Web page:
If your marriage has reached a point of disrepair and you've begun discussing next steps with your spouse, you've probably talked about divorce or separation. Divorce is a method couples use to terminate their marriage. Either spouse may begin the process by filing a formal request (petition) with the court.
During the process, couples usually reach an agreement on custody and visitation, child support, property division, and spousal support before meeting with the judge. If you can't agree, the judge can help resolve any lingering issues. At the end of the divorce process, the court formally ends your marriage, and both spouses can move forward with life as an single people.
Legal separation is like divorce in that you or the judge will decide the same divorce-related issues, but in the end, you and your spouse are still legally married, despite physically living apart. Any spouse that wishes to remarry later must first ask the court to convert the separation into a formal divorce.
There's no real answer for why some couples decide to separate rather than to divorce. For some, a separation gives the relationship a chance to breathe and allows the couple time to participate in marital counseling, spend time apart, and determine the best plan for the family. If a couple isn't confident that divorce is the right choice, separation may be the most effective way to test the waters of divorce.
Other reasons couples choose separation instead of divorce are:
Legal Separation isn't available in Texas, so couples who would like to end their marriage formally must follow the state's divorce process. However, the court allows couples to live apart and make temporary arrangements while a divorce is pending.
Temporary agreements may cover a variety of issues, such as property division and spousal support. The court gives couples the power to reach an amicable settlement that works for the family, and if the agreement is just and right (fair) to each party, the judge will approve the order and incorporate it into the final judgment of divorce. (V.T.C.A., Family Code §7.001 and §7.006.)
If you'd like to separate without divorce, you can create an informal separation by using other methods of Texas law. Remember, Texas doesn't recognize any form of separation, formal or informal, so (1) you're still married, and the court views any acquired assets as community property, meaning it belongs to both spouses equally, and (2) an informal agreement doesn't offer the same protection as divorce.
For couples with children, you can file a special request called a "suit affecting the parent-child relationship," which allows the court to determine child custody, visitation, and child support without a pending divorce. Once the court finalizes your parenting plan, if you'd like to change the arrangement, you will need to ask the court for a modification.
If one spouse files a suit affecting the parent-child relationship and the other files for divorce, the court will merge the two requests into the divorce proceedings. (V.T.C.A., Family Code § 6.407.)
Another way to get around Texas' law against separation is to draft a partition and exchange agreement. In this contract, the couple transfers marital property to each spouse so that it becomes that spouse's separate property. If you decide to divorce later, the court won't divide the property listed in this agreement because it's not community property. One consideration you must take is that if you and your spouse reconcile, you must amend or terminate the agreement for it to be void. For example, if you reconcile and one spouse later dies, but you didn't terminate the original partition agreement, the property that belongs to your spouse in the agreement won't automatically come to you through estate rules. In fact, if the property is separate, the court will likely transfer the assets to your spouse's heirs.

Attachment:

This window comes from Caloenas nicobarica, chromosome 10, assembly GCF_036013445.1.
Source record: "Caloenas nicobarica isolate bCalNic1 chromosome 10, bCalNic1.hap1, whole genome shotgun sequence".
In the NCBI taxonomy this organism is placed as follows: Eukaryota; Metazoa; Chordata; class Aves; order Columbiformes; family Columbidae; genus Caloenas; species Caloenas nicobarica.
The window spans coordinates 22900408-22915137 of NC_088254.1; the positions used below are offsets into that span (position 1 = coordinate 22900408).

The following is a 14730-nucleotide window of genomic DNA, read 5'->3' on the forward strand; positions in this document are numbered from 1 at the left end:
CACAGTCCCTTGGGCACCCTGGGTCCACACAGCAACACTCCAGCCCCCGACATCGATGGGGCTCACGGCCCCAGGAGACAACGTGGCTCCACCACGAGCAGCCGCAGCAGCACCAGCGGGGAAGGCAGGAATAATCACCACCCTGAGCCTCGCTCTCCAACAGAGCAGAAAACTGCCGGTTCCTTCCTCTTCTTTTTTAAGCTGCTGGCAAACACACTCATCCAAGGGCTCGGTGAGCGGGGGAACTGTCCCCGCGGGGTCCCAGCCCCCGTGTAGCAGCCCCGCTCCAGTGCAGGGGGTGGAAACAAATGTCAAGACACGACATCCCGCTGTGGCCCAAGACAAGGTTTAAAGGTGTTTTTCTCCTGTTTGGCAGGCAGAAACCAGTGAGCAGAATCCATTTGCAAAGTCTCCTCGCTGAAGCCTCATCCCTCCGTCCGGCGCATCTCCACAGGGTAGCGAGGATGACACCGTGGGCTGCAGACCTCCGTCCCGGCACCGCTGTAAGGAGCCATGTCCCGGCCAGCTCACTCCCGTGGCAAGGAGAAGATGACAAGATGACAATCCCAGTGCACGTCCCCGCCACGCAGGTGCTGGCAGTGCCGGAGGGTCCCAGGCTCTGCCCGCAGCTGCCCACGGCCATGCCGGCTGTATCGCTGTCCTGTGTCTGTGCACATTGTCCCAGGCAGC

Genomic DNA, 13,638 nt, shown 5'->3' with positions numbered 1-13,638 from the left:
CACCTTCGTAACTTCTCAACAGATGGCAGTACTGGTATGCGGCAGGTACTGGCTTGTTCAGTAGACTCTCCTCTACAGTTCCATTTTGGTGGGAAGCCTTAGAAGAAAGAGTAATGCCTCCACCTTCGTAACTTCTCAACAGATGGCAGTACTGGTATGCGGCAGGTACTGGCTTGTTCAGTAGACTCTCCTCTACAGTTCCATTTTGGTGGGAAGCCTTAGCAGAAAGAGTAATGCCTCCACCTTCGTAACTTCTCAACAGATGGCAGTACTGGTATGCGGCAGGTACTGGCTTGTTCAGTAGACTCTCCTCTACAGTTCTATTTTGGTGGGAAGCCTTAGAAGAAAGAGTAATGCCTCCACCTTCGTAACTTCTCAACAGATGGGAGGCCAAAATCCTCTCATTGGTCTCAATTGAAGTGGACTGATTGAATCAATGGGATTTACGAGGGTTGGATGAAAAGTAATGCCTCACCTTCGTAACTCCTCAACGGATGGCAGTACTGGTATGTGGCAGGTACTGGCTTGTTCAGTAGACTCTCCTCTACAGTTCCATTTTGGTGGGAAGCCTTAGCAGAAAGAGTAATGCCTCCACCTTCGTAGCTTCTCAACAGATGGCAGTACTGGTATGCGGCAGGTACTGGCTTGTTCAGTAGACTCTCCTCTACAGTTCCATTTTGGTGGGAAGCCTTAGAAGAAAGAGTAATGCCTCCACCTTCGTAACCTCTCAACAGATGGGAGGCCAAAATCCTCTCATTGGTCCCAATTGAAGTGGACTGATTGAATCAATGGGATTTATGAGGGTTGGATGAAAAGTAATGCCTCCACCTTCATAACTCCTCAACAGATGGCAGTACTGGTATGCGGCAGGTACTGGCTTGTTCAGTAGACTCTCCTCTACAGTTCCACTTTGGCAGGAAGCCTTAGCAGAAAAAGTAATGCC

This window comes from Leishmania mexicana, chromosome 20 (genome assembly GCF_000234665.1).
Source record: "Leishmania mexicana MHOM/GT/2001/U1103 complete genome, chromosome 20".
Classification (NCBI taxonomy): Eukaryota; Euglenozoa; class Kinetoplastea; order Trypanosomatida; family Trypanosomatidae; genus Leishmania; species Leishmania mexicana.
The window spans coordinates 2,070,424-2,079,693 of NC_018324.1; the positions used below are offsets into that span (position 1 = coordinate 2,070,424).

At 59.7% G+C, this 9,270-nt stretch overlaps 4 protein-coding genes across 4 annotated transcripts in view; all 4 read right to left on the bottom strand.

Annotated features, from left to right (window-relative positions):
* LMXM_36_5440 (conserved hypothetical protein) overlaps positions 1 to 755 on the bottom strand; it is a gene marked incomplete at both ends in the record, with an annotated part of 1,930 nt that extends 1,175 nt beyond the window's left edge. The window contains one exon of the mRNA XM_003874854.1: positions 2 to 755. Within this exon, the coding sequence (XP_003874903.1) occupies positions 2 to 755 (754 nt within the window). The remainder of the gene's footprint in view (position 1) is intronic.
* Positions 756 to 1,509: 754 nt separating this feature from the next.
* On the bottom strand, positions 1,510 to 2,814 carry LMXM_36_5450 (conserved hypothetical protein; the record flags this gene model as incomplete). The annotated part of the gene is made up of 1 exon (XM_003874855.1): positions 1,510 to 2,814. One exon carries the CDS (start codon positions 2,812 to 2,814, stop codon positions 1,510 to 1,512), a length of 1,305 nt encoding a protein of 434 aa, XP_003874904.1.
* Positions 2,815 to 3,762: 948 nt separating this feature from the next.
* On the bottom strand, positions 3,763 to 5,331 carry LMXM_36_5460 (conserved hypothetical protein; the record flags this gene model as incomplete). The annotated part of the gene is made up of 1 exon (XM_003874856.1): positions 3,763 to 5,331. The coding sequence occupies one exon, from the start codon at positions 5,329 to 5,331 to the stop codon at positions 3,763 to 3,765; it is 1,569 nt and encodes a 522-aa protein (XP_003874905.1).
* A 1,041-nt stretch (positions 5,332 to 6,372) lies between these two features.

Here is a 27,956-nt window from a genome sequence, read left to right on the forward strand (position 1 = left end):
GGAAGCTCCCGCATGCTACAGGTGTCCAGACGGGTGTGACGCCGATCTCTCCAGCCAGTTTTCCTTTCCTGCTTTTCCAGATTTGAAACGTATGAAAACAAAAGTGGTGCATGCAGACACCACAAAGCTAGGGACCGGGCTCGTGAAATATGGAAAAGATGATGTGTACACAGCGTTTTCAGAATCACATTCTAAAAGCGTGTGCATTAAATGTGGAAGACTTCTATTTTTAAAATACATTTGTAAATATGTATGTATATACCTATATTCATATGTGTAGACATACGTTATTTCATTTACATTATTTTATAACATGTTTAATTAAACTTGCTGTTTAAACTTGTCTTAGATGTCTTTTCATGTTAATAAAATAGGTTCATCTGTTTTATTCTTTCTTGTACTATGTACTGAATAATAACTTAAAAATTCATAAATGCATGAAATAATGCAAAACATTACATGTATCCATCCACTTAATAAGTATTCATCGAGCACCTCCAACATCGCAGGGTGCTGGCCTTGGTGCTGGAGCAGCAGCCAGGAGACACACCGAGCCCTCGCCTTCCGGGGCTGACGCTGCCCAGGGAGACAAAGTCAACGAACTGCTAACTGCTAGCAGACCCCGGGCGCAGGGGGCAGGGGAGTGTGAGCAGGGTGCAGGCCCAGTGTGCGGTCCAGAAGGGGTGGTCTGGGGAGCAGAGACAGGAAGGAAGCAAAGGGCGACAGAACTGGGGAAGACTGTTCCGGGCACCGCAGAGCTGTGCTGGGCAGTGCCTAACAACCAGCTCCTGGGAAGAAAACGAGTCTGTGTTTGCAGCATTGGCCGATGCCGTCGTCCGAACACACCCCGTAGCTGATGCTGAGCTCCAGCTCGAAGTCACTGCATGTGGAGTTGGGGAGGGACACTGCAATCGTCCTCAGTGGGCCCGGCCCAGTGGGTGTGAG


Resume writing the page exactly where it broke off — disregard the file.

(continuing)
For many couples, discussing legal contracts or divorce is painful and emotional. If you're not ready to ask the court for help, you can participate in a trial separation, which is where you live apart from your spouse for a prescribed period. Many couples use a trial separation to reassess the state of their marriage and to determine what steps they should take next.
In most cases, you and your spouse can make an oral agreement for the terms of the trial, like financial support and visitation with the children. The court doesn't monitor trial separations, so if you don't reconcile, you'll need to decide whether you should file for divorce or negotiate a contract for a parenting plan and property division.
A separation agreement is a contract signed by both parties and the judge, and it's used by the couple to memorialize the terms of divorce or separation. Because Texas doesn't recognize separation, you don't need a formal agreement. However, if you and your spouse would like a court order for custody, visitation, support, or to exchange separate property, it'll need to be in writing and signed by the judge.
Separation agreements protect both parties and keep each spouse accountable to the other. If either party decides to ignore the arrangement, the other can ask the court for intervention later.
Although you can represent yourself in any legal proceeding, it's always best to consult an experienced family law attorney in your area before you file.